In 1967, the church celebrated its 100th anniversary and, at the time, was inspired for the next 100. Right now, we’ve just begun our sesquicentennial: we’ll celebrate 150 years in 2017. But if we want to continue to celebrate our UU values and principles in that building with those genii locorum, we have to take action.

We recently visited with a structural engineer, architects, and in a week, we'll begin working with Maine Preservation to assess the building inside and out, up to the rafters and down to the basement. We're discussing water penetration and the structural issues as well as the aesthetics of plaster and paint, tapestries and windows. We are stewards of an incredible place and we must address the bones and the skin of our beloved church. We all know this. We’ve been talking about it for years. So we'll begin with assessments, then prioritize, budget, and plan. Then we raise money. We fix the bones, then the skin, then get to work on restoration and usefulness. 

The genii locorum are calling.

If you are interested in history, this church matters: the people who founded Pittsfield also built this church. The Vickerys, Lanceys, Mansons, Parks, and Hathorns are just some of the families who helped establish first the meeting house and then the “First Universalist Society of Pittsfield” with the aim of promoting “liberal Christianity.” This particular church was created by the self-same people that created the wider community of our town. Its founders were the people who made the church what it is today and who also generously bestowed upon us a great responsibility.

If you care about art, this church matters: its architecture, its paintings, its stained glass windows, and the organ that sits at the center of it all are exquisite the likes of which we only occasionally have the opportunity to see in Central Maine.  And this, all in one place, in Pittsfield, Maine, a showcase of what master builders were capable of without cranes and heavy equipment. This church is a gem worthy of our attention. It is a gem with significance to the State of Maine and the history of Unitarian Universalism in the United States.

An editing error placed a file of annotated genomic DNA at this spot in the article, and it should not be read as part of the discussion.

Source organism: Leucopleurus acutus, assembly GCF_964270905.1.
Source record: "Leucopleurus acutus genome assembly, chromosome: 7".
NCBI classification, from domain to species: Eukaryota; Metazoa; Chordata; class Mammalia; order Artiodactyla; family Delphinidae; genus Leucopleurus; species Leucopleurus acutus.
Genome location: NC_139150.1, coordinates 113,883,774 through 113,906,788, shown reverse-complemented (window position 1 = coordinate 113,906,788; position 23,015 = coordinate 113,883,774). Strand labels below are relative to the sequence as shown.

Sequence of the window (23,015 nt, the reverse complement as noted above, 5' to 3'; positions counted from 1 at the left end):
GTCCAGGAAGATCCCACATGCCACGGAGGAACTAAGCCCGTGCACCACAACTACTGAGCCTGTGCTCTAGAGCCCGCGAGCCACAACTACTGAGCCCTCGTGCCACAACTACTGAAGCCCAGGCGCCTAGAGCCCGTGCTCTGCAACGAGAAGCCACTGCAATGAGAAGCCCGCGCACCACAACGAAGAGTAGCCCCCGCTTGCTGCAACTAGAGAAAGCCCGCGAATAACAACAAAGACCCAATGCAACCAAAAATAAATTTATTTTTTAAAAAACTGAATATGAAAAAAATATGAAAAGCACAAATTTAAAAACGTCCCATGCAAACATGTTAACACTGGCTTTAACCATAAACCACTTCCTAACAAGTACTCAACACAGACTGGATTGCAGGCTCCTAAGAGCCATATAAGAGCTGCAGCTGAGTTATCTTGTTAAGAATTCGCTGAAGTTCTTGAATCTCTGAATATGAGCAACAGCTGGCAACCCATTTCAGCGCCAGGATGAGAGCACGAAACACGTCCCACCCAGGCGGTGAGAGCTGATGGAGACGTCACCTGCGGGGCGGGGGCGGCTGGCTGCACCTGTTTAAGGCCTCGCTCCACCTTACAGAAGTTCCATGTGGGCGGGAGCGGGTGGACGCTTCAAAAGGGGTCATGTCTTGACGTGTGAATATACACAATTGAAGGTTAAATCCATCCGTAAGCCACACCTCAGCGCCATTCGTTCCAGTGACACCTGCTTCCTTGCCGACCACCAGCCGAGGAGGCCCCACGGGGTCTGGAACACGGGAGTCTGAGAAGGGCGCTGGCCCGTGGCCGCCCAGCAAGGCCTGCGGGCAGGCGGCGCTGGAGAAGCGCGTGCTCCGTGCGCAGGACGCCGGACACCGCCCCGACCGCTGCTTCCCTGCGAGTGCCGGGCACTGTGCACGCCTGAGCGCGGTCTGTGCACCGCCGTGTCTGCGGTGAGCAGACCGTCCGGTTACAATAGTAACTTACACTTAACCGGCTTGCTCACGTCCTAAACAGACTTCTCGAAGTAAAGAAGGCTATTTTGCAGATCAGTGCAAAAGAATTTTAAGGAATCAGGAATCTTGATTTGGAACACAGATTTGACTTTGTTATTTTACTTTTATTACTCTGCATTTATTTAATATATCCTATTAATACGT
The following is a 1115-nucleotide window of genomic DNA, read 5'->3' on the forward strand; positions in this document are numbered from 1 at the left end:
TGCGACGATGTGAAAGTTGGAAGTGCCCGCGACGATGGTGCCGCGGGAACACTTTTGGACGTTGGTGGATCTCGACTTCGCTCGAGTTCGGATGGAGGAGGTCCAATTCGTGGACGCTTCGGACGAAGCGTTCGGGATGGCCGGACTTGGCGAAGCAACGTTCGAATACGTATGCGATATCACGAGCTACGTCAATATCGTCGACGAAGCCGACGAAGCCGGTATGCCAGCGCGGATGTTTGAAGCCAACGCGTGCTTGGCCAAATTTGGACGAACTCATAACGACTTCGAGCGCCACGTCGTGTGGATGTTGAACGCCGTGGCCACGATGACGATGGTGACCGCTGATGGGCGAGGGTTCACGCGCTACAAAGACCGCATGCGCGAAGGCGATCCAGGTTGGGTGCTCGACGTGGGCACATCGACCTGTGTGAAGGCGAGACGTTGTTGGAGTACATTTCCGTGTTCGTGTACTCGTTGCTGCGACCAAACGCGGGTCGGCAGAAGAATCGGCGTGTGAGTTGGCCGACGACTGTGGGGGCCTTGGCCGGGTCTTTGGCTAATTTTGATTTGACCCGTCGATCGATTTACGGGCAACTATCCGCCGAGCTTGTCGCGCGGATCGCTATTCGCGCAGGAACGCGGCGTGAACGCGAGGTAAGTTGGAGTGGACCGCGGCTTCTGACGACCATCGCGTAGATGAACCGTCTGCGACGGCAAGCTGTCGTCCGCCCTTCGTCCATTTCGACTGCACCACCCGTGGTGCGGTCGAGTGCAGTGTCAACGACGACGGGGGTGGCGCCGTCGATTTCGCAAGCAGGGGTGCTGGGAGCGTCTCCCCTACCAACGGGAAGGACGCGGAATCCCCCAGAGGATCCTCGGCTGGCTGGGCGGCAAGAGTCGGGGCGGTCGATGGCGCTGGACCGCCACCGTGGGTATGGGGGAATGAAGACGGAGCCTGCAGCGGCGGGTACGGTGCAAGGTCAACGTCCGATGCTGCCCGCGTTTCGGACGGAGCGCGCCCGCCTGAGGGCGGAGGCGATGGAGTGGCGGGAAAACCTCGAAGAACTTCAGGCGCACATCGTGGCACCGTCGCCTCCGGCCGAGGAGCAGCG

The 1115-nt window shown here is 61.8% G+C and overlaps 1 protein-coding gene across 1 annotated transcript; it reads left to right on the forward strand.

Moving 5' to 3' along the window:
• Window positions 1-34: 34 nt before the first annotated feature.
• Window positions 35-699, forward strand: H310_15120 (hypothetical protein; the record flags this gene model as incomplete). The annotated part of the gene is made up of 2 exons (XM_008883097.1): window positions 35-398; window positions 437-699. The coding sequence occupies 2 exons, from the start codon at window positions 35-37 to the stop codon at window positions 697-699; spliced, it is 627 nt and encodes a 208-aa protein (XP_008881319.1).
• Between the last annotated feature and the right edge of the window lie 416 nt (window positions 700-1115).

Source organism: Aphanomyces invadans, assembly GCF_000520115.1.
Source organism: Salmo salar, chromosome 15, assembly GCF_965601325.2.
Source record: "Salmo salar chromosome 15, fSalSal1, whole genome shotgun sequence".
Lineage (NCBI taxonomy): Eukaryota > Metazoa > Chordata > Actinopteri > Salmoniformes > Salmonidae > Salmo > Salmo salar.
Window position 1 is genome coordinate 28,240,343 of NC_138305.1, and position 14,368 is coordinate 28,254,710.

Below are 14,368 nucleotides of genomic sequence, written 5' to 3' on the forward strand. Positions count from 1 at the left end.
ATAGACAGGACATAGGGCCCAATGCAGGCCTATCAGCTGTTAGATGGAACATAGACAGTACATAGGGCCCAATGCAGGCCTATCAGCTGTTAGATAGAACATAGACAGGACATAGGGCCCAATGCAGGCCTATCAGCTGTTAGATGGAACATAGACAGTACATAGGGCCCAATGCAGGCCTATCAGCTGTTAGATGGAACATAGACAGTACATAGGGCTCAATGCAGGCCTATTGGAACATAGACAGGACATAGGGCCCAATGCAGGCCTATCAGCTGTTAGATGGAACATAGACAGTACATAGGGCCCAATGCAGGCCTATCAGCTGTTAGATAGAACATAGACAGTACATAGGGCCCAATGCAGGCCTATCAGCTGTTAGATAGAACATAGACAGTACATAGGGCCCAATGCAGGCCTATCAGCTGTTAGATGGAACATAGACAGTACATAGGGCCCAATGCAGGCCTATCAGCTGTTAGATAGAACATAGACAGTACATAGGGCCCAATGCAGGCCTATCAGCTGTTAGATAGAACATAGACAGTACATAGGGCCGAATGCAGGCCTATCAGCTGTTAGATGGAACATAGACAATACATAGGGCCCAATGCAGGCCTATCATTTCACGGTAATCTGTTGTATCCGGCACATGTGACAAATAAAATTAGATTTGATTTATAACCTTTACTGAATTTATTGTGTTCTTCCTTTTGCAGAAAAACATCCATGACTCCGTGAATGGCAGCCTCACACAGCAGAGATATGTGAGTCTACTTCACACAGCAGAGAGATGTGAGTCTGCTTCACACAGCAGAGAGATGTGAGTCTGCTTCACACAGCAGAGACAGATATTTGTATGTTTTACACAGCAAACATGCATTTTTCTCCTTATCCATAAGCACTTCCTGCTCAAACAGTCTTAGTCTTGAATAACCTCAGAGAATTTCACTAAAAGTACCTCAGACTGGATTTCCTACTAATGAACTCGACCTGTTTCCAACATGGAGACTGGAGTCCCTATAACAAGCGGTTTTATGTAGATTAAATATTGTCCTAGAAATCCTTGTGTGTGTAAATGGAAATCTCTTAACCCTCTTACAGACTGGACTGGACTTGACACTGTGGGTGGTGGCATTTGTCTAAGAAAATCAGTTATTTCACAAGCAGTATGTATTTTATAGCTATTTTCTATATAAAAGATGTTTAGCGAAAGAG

If you care about Unitarian Universalism, this is the place where we gather to remind ourselves of those values, the place where we join together as a community to reach out to others and practice that vision in the world. It is a place for the faithful and atheists alike, for the hopeful and active, the old and the young. It is place that welcomes all because we are all spiritual seekers navigating an increasingly divisive world. It is sanctuary.

Yes, it will take a lot of money. 

Yes, we will need more than our small congregation to do this. We will need the larger community of Pittsfield, we’ll need statewide resources, and we’ll need help from national organizations, foundations, and philanthropists. 

It’s a big goal, yes. But one I hope you’ll join us in undertaking. 

The genii locorum are calling. Will you answer?


Holly Zadra
Council Moderator

What Do Unitarian Universalists Believe?

Unitarian Universalism affirms and promotes seven Principles, grounded in the humanistic teachings of the world's religions. Our spirituality is unbounded, drawing from scripture and science, nature and philosophy, personal experience and ancient tradition as described in our six sources

The Seven Principles are:

  1. The inherent worth and dignity of every person;
  2. Justice, equity and compassion in human relations;
  3. Acceptance of one another and encouragement to spiritual growth in our congregations;
  4. A free and responsible search for truth and meaning;
  5. The right of conscience and the use of the democratic process within our congregations and in society at large;
  6. The goal of world community with peace, liberty, and justice for all;
  7. Respect for the interdependent web of all existence of which we are a part.